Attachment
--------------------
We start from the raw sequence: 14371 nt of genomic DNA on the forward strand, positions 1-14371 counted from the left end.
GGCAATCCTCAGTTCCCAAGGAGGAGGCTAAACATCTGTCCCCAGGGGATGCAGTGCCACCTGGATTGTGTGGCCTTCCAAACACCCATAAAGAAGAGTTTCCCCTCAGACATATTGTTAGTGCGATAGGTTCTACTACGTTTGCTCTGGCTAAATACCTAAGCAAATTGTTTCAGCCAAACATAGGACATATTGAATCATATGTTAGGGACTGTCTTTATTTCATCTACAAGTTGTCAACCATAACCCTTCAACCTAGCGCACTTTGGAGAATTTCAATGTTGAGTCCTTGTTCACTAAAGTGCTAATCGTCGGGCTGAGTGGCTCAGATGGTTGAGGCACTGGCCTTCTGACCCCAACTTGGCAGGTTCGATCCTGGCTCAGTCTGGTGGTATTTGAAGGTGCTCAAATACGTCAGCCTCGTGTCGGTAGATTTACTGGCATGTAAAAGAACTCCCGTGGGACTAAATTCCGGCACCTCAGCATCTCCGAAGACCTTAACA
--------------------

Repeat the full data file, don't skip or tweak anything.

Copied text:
We start from the raw sequence: 14371 nt of genomic DNA on the forward strand, positions 1-14371 counted from the left end.
GGCAATCCTCAGTTCCCAAGGAGGAGGCTAAACATCTGTCCCCAGGGGATGCAGTGCCACCTGGATTGTGTGGCCTTCCAAACACCCATAAAGAAGAGTTTCCCCTCAGACATATTGTTAGTGCGATAGGTTCTACTACGTTTGCTCTGGCTAAATACCTAAGCAAATTGTTTCAGCCAAACATAGGACATATTGAATCATATGTTAGGGACTGTCTTTATTTCATCTACAAGTTGTCAACCATAACCCTTCAACCTAGCGCACTTTGGAGAATTTCAATGTTGAGTCCTTGTTCACTAAAGTGCTAATCGTCGGGCTGAGTGGCTCAGATGGTTGAGGCACTGGCCTTCTGACCCCAACTTGGCAGGTTCGATCCTGGCTCAGTCTGGTGGTATTTGAAGGTGCTCAAATACGTCAGCCTCGTGTCGGTAGATTTACTGGCATGTAAAAGAACTCCCGTGGGACTAAATTCCGGCACCTCAGCATCTCCGAAGACCTTAACA